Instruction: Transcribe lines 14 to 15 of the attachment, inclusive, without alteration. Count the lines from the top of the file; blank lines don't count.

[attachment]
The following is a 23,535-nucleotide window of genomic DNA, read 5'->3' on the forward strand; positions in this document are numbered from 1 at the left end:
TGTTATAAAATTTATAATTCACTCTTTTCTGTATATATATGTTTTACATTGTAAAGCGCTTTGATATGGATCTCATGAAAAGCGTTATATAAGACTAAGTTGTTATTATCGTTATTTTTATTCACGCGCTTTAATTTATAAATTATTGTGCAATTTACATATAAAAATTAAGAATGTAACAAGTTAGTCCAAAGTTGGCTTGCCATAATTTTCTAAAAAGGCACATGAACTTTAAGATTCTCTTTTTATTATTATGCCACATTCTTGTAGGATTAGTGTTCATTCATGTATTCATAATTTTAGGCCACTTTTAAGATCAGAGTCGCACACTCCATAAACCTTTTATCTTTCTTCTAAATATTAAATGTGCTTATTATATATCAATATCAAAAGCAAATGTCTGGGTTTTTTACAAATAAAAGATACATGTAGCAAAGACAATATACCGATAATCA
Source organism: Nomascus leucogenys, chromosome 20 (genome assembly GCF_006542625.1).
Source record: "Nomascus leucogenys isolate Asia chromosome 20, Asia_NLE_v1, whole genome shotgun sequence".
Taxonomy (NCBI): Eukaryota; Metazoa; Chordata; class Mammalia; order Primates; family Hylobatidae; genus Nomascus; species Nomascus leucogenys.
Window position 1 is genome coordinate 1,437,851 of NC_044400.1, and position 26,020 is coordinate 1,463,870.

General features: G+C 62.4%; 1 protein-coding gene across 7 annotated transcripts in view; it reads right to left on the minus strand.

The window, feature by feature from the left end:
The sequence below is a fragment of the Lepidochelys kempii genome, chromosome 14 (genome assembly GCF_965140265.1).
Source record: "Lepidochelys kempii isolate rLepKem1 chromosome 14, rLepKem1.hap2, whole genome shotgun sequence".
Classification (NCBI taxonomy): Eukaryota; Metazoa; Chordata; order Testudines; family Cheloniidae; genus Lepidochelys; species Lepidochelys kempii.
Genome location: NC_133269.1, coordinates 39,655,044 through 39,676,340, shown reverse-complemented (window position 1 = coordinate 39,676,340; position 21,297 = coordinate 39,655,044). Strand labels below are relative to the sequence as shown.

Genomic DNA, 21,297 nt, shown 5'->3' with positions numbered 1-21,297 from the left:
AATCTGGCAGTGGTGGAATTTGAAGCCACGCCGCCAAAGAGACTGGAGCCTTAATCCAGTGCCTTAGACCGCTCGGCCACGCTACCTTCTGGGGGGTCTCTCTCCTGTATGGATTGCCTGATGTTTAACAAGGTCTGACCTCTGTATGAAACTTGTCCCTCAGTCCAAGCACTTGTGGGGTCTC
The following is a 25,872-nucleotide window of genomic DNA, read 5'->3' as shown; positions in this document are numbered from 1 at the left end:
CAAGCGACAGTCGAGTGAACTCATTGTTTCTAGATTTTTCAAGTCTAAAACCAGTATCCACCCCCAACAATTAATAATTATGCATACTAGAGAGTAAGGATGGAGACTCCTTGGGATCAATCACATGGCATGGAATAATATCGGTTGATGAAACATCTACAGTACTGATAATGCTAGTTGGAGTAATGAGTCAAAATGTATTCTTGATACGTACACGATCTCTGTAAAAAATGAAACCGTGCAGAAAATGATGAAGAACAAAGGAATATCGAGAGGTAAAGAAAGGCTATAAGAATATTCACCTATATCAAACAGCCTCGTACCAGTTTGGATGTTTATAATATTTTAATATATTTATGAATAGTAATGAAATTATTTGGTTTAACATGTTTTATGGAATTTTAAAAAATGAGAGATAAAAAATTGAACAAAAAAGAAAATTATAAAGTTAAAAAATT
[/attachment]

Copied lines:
AATCTGGCAGTGGTGGAATTTGAAGCCACGCCGCCAAAGAGACTGGAGCCTTAATCCAGTGCCTTAGACCGCTCGGCCACGCTACCTTCTGGGGGGTCTCTCTCCTGTATGGATTGCCTGATGTTTAACAAGGTCTGACCTCTGTATGAAACTTGTCCCTCAGTCCAAGCACTTGTGGGGTCTC
The following is a 25,872-nucleotide window of genomic DNA, read 5'->3' as shown; positions in this document are numbered from 1 at the left end: